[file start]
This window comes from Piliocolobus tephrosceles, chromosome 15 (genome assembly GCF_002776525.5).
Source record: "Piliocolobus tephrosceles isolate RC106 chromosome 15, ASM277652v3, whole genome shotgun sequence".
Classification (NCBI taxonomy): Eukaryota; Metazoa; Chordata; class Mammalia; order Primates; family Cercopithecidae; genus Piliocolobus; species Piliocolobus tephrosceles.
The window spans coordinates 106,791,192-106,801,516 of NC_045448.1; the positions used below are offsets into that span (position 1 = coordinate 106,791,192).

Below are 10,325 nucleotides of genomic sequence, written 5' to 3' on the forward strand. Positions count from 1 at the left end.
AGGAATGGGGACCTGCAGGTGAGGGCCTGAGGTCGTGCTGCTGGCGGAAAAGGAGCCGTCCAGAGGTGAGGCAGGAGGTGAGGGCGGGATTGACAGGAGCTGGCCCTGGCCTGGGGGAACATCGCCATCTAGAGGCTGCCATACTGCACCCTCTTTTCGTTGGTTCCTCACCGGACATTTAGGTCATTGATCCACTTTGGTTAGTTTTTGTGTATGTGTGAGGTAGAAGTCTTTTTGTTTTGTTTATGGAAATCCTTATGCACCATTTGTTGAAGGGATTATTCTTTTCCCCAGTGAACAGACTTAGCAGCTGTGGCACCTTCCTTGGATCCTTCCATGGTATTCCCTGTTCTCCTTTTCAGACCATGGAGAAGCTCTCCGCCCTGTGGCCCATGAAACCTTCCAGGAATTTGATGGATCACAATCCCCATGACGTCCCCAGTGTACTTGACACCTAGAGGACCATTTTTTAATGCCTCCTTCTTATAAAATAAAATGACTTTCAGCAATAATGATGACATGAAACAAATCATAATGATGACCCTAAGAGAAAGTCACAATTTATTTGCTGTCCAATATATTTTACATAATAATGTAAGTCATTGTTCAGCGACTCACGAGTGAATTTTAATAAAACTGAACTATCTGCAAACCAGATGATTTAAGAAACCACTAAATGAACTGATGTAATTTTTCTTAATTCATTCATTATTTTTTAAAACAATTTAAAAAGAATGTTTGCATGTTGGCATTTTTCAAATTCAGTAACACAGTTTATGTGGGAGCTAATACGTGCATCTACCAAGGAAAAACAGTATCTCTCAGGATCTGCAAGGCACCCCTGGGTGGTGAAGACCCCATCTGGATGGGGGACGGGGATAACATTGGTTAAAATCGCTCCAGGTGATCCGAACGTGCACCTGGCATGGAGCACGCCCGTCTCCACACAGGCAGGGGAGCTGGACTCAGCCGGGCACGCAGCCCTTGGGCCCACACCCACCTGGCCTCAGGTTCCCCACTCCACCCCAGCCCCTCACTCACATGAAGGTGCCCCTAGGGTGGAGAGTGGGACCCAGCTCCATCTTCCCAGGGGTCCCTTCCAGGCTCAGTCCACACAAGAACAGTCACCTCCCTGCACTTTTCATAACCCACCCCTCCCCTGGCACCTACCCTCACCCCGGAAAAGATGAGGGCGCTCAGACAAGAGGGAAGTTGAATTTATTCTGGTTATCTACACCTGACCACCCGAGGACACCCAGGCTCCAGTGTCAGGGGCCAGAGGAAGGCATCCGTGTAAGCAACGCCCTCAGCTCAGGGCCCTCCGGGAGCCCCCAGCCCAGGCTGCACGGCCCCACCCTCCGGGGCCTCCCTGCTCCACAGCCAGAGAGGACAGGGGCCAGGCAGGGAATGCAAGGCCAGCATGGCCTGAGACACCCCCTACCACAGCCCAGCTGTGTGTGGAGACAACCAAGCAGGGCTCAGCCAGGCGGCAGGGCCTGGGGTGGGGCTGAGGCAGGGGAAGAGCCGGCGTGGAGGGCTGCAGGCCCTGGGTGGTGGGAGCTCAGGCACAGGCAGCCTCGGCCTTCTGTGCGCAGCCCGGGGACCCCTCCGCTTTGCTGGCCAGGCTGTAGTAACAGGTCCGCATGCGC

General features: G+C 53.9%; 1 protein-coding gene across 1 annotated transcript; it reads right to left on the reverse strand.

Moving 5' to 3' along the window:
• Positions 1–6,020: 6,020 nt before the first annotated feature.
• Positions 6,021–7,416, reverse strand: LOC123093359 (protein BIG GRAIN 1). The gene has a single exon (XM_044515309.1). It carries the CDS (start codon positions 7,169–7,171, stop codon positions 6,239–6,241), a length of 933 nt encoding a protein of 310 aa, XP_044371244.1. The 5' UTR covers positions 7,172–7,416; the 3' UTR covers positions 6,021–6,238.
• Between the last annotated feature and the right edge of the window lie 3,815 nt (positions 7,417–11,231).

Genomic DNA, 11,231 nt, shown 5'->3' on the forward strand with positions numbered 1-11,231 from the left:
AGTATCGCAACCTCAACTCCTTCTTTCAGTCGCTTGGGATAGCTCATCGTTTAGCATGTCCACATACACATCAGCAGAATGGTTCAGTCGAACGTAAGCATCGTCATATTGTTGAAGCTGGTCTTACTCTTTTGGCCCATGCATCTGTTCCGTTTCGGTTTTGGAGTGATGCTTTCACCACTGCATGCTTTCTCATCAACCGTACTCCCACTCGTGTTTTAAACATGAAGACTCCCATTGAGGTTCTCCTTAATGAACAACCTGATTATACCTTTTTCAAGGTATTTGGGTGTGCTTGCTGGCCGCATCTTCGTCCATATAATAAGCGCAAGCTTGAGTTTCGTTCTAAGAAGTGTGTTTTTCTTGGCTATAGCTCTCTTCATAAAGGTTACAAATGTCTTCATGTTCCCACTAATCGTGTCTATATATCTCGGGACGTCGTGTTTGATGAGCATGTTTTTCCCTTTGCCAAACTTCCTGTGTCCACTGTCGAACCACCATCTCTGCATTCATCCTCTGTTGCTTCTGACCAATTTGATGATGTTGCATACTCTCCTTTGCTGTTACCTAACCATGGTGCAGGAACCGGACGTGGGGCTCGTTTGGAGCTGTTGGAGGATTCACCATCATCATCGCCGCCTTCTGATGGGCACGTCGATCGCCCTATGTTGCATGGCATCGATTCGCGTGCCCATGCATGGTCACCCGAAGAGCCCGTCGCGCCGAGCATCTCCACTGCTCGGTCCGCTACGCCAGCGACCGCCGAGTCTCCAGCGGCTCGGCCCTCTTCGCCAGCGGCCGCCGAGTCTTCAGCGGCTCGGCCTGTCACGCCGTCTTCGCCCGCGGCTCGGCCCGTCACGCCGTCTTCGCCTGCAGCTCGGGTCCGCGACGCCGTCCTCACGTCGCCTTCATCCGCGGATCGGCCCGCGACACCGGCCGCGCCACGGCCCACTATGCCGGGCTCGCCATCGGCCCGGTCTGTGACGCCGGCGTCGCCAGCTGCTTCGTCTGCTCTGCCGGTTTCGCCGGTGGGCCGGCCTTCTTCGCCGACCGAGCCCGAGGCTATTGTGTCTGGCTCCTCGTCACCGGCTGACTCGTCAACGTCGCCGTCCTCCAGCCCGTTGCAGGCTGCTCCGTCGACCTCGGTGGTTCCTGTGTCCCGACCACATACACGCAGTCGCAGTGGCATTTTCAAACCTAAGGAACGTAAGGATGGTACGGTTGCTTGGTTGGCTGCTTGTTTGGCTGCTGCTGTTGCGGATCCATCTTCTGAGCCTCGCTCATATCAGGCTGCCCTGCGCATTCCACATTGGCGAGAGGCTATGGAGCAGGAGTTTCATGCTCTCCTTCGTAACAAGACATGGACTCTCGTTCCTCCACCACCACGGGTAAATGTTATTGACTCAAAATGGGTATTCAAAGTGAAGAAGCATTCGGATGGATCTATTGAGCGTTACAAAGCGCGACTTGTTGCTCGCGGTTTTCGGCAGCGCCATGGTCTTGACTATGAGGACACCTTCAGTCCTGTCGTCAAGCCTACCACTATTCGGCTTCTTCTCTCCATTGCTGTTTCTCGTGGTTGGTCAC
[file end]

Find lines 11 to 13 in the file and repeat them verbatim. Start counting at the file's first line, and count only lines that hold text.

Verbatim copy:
• Between the last annotated feature and the right edge of the window lie 3,815 nt (positions 7,417–11,231).

Genomic DNA, 11,231 nt, shown 5'->3' on the forward strand with positions numbered 1-11,231 from the left:
AGTATCGCAACCTCAACTCCTTCTTTCAGTCGCTTGGGATAGCTCATCGTTTAGCATGTCCACATACACATCAGCAGAATGGTTCAGTCGAACGTAAGCATCGTCATATTGTTGAAGCTGGTCTTACTCTTTTGGCCCATGCATCTGTTCCGTTTCGGTTTTGGAGTGATGCTTTCACCACTGCATGCTTTCTCATCAACCGTACTCCCACTCGTGTTTTAAACATGAAGACTCCCATTGAGGTTCTCCTTAATGAACAACCTGATTATACCTTTTTCAAGGTATTTGGGTGTGCTTGCTGGCCGCATCTTCGTCCATATAATAAGCGCAAGCTTGAGTTTCGTTCTAAGAAGTGTGTTTTTCTTGGCTATAGCTCTCTTCATAAAGGTTACAAATGTCTTCATGTTCCCACTAATCGTGTCTATATATCTCGGGACGTCGTGTTTGATGAGCATGTTTTTCCCTTTGCCAAACTTCCTGTGTCCACTGTCGAACCACCATCTCTGCATTCATCCTCTGTTGCTTCTGACCAATTTGATGATGTTGCATACTCTCCTTTGCTGTTACCTAACCATGGTGCAGGAACCGGACGTGGGGCTCGTTTGGAGCTGTTGGAGGATTCACCATCATCATCGCCGCCTTCTGATGGGCACGTCGATCGCCCTATGTTGCATGGCATCGATTCGCGTGCCCATGCATGGTCACCCGAAGAGCCCGTCGCGCCGAGCATCTCCACTGCTCGGTCCGCTACGCCAGCGACCGCCGAGTCTCCAGCGGCTCGGCCCTCTTCGCCAGCGGCCGCCGAGTCTTCAGCGGCTCGGCCTGTCACGCCGTCTTCGCCCGCGGCTCGGCCCGTCACGCCGTCTTCGCCTGCAGCTCGGGTCCGCGACGCCGTCCTCACGTCGCCTTCATCCGCGGATCGGCCCGCGACACCGGCCGCGCCACGGCCCACTATGCCGGGCTCGCCATCGGCCCGGTCTGTGACGCCGGCGTCGCCAGCTGCTTCGTCTGCTCTGCCGGTTTCGCCGGTGGGCCGGCCTTCTTCGCCGACCGAGCCCGAGGCTATTGTGTCTGGCTCCTCGTCACCGGCTGACTCGTCAACGTCGCCGTCCTCCAGCCCGTTGCAGGCTGCTCCGTCGACCTCGGTGGTTCCTGTGTCCCGACCACATACACGCAGTCGCAGTGGCATTTTCAAACCTAAGGAACGTAAGGATGGTACGGTTGCTTGGTTGGCTGCTTGTTTGGCTGCTGCTGTTGCGGATCCATCTTCTGAGCCTCGCTCATATCAGGCTGCCCTGCGCATTCCACATTGGCGAGAGGCTATGGAGCAGGAGTTTCATGCTCTCCTTCGTAACAAGACATGGACTCTCGTTCCTCCACCACCACGGGTAAATGTTATTGACTCAAAATGGGTATTCAAAGTGAAGAAGCATTCGGATGGATCTATTGAGCGTTACAAAGCGCGACTTGTTGCTCGCGGTTTTCGGCAGCGCCATGGTCTTGACTATGAGGACACCTTCAGTCCTGTCGTCAAGCCTACCACTATTCGGCTTCTTCTCTCCATTGCTGTTTCTCGTGGTTGGTCAC